[126] Apoc. xxi. 3, 4.

[127] Apoc. ix. 21. and xvii. 2.

[128] Apoc. xiii. 6.

[129] Apoc. xviii. 3, 7, 9.

[130] μοιχαλίδος.

[131] Apoc. ii. 14.

[132] Apol. ad Antonin. Pium.

[133] Hæres. l. 1. c. 20. Vide etiam Tertullianum, Apol. c. 13.

[134] Euseb. Chron.

[135] Cyril Catech. 6. Philastr. de hæres. cap. 30. Sulp. Hist. l. 2. Prosper de promiss. dimid. temp. cap. 13. Maximus serm. 5. in Natal. Apost. Hegesip. l. 2. c. 2.

[136] Lactant de mortib. Persec. c. 2.

[137] Hom. 70. in Matt. c. 22.

[138] Apud Euseb. Eccl. Hist. l. 2. c. 25.

[139] Euseb. Hist. l. 2. c. 25.

[140] Arethas in Proæm. comment. in Apoc.

[141] Euseb. Hist. l. 4. cap. 26. Hieron.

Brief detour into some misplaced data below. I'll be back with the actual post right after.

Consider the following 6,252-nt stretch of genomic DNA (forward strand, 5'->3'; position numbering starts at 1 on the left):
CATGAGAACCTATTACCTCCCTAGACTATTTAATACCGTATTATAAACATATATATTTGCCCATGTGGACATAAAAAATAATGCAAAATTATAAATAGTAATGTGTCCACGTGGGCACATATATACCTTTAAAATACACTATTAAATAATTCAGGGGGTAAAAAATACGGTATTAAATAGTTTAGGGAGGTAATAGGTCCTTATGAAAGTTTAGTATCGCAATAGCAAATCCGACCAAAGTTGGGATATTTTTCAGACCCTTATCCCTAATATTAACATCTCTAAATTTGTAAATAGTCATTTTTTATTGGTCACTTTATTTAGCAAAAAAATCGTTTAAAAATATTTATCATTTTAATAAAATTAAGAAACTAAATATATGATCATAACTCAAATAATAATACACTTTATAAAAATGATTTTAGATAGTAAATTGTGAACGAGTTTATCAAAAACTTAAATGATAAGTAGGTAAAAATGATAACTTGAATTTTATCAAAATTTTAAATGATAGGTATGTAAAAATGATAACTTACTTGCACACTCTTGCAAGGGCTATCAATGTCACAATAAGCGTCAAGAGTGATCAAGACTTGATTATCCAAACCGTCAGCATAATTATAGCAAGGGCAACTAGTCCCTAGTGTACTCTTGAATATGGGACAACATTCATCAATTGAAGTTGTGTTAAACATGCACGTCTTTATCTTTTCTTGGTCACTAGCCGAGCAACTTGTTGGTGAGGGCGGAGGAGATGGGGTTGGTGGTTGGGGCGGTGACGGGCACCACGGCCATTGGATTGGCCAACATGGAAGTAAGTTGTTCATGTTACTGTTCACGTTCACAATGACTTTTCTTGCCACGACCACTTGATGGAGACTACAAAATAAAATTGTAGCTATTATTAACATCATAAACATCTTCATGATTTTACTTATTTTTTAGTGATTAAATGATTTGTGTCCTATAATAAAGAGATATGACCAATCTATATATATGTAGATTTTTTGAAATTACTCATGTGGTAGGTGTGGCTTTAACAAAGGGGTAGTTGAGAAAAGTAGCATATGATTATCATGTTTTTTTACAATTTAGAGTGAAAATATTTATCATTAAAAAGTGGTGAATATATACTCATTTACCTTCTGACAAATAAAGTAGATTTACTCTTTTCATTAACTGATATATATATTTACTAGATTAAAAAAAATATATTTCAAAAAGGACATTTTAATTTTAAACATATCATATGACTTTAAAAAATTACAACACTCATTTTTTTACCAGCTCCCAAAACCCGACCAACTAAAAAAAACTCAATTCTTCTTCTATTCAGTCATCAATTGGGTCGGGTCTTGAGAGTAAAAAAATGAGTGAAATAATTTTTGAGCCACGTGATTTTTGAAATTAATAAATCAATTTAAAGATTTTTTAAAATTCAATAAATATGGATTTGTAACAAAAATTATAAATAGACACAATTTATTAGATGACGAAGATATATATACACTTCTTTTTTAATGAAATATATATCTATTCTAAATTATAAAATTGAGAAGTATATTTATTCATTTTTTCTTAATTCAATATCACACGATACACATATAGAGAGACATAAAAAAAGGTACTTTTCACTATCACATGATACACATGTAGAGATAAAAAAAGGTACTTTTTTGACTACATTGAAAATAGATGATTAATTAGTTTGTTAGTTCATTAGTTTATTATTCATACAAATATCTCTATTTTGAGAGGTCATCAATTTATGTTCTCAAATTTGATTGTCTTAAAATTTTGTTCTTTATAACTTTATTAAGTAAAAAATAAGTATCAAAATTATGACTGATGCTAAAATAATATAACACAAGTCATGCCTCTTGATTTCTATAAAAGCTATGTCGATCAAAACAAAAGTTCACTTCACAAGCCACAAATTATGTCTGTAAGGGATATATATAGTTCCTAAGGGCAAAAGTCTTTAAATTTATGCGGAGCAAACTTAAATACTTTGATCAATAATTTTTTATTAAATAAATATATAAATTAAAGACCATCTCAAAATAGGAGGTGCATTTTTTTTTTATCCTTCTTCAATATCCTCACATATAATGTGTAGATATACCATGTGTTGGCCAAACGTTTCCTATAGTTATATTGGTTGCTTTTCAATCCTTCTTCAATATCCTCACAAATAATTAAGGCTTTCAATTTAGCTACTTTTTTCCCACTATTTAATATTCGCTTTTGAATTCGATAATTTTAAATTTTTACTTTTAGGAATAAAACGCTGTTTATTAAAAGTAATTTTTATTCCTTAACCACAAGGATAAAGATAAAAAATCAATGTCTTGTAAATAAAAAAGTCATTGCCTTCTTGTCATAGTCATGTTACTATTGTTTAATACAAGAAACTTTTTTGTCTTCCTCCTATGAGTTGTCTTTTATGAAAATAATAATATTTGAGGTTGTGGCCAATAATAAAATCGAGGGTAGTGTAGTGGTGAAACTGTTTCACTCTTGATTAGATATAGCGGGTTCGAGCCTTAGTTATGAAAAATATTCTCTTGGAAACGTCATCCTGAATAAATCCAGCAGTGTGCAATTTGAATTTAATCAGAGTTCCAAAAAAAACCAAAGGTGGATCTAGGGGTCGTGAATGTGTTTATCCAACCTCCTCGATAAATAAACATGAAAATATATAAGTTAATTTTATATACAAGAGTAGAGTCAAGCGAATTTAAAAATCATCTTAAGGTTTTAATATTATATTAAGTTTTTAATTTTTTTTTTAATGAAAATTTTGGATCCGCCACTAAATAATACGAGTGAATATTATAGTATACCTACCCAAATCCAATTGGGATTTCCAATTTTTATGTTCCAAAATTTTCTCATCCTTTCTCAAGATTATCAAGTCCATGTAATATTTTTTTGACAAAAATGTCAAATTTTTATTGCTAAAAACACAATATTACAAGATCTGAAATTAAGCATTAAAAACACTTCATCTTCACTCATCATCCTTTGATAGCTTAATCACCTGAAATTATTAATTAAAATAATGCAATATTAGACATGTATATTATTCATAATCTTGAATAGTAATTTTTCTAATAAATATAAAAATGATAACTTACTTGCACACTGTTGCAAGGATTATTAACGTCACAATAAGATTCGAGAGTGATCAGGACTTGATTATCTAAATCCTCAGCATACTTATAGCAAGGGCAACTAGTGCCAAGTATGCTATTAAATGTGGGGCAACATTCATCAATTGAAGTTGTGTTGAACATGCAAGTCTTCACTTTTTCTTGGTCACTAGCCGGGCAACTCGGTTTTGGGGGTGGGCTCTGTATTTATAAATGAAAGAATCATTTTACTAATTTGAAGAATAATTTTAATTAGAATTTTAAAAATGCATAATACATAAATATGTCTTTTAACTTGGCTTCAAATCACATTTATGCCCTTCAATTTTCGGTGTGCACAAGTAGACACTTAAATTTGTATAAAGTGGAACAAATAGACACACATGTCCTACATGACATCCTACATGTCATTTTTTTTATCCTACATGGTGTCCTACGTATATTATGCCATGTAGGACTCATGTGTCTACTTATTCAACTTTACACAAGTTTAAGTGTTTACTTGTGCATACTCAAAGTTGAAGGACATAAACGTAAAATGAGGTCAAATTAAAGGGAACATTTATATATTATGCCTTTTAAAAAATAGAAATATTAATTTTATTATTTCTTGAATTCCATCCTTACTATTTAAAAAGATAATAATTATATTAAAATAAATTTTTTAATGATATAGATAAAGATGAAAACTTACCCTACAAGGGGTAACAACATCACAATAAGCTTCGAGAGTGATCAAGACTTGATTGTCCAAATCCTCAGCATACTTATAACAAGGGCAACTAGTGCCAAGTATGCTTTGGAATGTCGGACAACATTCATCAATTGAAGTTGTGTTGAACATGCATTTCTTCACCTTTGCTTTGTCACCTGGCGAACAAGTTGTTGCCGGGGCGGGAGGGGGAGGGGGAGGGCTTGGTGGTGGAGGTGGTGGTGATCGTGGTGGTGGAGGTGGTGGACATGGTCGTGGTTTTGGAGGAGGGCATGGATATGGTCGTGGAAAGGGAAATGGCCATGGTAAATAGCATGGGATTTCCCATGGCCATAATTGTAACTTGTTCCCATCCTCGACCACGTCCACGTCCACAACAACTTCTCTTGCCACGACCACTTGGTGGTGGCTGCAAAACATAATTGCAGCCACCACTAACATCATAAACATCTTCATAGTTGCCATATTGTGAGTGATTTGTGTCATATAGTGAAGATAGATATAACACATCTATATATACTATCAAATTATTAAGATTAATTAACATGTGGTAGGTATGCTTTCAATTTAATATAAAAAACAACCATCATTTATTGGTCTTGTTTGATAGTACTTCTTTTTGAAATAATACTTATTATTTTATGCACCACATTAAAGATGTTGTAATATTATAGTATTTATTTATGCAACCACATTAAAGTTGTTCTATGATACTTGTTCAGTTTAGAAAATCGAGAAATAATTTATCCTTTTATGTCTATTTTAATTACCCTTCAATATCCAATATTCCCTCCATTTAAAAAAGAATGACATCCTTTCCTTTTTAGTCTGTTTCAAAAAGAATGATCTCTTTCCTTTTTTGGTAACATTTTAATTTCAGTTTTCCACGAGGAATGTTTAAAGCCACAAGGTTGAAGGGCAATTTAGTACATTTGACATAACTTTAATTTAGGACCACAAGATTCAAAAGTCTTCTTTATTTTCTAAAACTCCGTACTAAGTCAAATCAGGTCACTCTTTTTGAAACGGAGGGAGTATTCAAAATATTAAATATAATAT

[142] Euseb. Hist. l. 4. c. 24.

[143] Hieron.

[144] Dan. x. 21. xii. 4, 9.

[145] Dan. xii. 4, 10.

[146] Apoc. i. 3.

[147] Isa. vi.

[148] Apoc. v.

[149] Apoc. vii

[150] Buxtorf in Synogoga Judaica, c. 18, 21.

[151] Ezek. ix.

[152] Apoc. ii. 4, &c.

[153] Apoc. ii. 9, 10.

[154] Ver. 14.

[155] Numb. xxv. 1, 2, 18, & xxxi. 16.

[156] Apoc. iii. 10, 12.

[157] Apoc. iii. 16, 17.

[158] Apoc. viii. 7, &c.

[159] Apoc. xvi. 5, 6.

[160] Apoc. ix. 13, &c.

© 2018 The Newton Project

Professor Rob Iliffe
Director, AHRC Newton Papers Project

Scott Mandelbrote,
Fellow & Perne librarian, Peterhouse, Cambridge

Faculty of History, George Street, Oxford, OX1 2RL -

Privacy Statement

  • University of Oxford
  • Arts and Humanities Research Council
  • JISC